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  3. Your daughter is going to be a pastor’s wife? wow pam, God bless you all. Seriously that is such a painful and yet wonderful vocation/call all at the same time. Glad to hear part of her testimony as well — she has overcome a lot.

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  4. Oh man…you just gave me a reality check. My grandmother was a pastor’s wife. My mother was the wife of a parochial school principal. Both of them “suffered for the Gospel” in their own way. I seem to have forgotten about that over the last twenty years at my wonderful, spiritually healthy church. Our pastor(s) are vulnerable with their flock regarding their shortcomings, which makes them very relatable, while at the same time boldly teaching the truths of scripture. They definitely suffer through the criticism of people like you described above, but it isn’t spirit of the majority of our church.

    Why does your story scare me so?….Because my amazingly beautiful, headstrong, nose-pierced, twice-tattooed (one is her confirmation verse on her wrist) daughter who less than a two years ago was caught up in a dangerous and not God-pleasing lifestyle…just became engaged to the youth MINISTER of our church!!! AND he is about to enter seminary to become a full fledged pastor!! Which would be great if he were going to be able to stay at our church, but we do not know that that is what God has planned. I had forgotten what the real world of church work can be like. Isn’t God amazing in how He uses the most unlikely characters sometimes to accomplish His work? I now have a new specific item to add to my prayer list. But praise God that this is the potential “problem” I am praying about now as compared to two years ago!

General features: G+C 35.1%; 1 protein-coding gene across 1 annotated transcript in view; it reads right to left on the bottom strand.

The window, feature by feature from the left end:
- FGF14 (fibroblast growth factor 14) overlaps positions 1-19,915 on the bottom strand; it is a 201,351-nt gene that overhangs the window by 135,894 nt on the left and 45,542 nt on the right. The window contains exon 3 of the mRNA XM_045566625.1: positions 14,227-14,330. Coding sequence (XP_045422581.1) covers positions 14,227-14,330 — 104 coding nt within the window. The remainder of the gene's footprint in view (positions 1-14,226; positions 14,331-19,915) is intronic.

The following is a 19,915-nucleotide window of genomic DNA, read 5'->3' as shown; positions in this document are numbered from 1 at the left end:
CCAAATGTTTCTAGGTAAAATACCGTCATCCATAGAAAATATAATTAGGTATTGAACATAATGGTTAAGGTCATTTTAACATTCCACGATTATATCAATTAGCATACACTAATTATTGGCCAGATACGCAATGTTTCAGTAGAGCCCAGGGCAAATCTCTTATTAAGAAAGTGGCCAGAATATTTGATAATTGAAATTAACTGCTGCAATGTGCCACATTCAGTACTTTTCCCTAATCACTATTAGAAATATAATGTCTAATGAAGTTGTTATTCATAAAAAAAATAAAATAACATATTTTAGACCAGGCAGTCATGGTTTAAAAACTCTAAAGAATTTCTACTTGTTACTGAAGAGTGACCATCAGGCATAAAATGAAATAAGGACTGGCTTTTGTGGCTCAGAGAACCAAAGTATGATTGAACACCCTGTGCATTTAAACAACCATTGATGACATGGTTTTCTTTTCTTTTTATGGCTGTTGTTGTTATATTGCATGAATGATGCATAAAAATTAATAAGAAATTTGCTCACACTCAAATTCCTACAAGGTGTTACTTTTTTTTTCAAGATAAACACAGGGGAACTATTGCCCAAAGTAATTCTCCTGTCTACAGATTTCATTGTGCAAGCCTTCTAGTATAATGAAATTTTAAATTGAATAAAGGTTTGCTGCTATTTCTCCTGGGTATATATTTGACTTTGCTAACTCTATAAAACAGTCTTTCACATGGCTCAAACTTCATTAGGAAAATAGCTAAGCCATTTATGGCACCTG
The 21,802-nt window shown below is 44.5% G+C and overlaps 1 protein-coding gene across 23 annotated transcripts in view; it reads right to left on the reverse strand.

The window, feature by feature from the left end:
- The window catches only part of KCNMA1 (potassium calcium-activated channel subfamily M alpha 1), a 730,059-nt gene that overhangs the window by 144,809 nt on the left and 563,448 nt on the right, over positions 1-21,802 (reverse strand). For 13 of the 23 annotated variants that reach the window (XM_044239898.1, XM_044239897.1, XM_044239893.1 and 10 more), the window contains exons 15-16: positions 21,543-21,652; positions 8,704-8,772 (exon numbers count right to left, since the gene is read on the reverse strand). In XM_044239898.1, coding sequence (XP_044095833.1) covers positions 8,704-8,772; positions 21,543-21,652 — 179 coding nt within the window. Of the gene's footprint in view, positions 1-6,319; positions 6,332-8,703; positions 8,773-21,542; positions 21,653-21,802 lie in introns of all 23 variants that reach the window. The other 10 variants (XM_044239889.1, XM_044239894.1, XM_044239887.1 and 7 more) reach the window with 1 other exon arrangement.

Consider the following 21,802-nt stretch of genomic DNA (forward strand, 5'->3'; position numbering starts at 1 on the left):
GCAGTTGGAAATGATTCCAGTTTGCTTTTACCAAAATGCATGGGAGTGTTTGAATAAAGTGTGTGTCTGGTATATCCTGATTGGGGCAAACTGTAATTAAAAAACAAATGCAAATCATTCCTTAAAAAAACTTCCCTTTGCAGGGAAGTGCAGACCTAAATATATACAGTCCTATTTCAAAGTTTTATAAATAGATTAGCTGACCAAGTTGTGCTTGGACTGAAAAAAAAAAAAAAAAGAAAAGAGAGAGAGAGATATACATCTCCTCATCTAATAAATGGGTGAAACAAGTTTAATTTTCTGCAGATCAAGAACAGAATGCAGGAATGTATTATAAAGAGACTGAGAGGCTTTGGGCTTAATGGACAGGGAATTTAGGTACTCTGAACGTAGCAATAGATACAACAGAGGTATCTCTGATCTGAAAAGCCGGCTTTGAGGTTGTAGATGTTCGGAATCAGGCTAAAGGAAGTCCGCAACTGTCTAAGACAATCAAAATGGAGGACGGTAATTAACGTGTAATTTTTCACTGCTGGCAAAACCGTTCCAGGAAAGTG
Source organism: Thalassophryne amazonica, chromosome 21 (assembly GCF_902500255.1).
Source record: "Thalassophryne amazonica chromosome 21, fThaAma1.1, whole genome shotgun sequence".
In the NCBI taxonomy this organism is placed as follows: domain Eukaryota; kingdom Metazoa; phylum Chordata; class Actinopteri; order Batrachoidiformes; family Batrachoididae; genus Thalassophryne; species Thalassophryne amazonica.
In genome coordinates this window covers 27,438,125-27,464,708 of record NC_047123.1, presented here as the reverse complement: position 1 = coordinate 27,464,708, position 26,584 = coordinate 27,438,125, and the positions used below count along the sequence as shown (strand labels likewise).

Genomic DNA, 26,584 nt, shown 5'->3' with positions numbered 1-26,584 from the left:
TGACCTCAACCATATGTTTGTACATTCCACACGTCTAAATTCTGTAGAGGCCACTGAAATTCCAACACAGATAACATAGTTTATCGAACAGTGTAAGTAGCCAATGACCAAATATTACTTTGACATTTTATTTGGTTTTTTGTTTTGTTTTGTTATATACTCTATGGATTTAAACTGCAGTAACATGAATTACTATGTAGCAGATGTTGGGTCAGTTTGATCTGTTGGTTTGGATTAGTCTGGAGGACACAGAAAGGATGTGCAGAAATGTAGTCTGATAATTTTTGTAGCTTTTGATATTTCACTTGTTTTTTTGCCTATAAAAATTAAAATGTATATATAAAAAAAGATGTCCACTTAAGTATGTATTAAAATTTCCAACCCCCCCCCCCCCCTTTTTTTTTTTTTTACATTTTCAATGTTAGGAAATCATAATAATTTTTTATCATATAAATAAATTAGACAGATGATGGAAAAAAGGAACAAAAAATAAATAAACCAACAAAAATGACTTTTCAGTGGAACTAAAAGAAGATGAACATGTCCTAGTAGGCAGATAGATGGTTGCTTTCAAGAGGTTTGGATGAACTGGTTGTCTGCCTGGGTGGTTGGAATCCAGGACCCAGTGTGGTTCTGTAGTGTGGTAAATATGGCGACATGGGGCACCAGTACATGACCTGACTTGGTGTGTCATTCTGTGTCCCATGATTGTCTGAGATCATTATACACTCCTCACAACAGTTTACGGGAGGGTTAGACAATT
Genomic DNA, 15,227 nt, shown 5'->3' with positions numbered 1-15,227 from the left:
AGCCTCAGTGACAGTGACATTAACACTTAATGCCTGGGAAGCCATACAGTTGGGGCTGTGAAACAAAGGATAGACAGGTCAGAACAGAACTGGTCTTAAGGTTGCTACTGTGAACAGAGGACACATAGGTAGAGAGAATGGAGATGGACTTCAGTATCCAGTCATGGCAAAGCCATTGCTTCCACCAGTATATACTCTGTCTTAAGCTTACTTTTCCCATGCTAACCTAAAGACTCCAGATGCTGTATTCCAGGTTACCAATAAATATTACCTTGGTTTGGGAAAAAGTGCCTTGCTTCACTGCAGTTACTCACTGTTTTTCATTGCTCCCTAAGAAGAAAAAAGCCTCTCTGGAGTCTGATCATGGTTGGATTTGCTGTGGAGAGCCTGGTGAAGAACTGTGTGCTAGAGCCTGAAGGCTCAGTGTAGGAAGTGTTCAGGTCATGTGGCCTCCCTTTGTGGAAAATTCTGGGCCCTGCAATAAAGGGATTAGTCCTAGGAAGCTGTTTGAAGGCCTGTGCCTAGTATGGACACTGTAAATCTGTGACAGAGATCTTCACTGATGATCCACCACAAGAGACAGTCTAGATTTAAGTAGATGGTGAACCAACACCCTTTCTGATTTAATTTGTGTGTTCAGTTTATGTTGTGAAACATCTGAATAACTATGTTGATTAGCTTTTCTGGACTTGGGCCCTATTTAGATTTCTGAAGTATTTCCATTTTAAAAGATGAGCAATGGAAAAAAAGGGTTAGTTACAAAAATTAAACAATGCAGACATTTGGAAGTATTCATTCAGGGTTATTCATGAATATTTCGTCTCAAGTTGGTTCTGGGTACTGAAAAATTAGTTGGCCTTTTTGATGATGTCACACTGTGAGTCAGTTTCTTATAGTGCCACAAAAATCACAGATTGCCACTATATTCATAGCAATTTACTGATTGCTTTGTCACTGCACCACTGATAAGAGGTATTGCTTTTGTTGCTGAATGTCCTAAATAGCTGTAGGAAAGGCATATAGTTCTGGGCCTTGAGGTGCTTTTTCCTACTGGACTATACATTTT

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  5. A sheperd “leads and feeds” the sheep. When he feeds them, it isn’t by a baby bottle…they eat where he has led them. This particular deacon you mentioned is still on the bottle. He wants to be spoon fed. I love the story of a pastor getting ready to go on vacation. One of his deacons showed up in his office with a glare in his eye and a sneer on his face and told the pastor, “You know, satan never takes a vacation…” The pastor wisely responded, “Yes, I know. And if I dont’ get a way for a while I will be just like him!” Even Jesus taught his 12 to “get away” and He taught them to carry on the ministry while He was not around. I suppose your deacon feels that he is better than the 12. Let’s suppose that the pastor is jailed for his convictions. Will this deacon step up and carry on the ministry? From the sounds of it, he feels that his call is to make sure the pews don’t float to the ceiling every Sunday.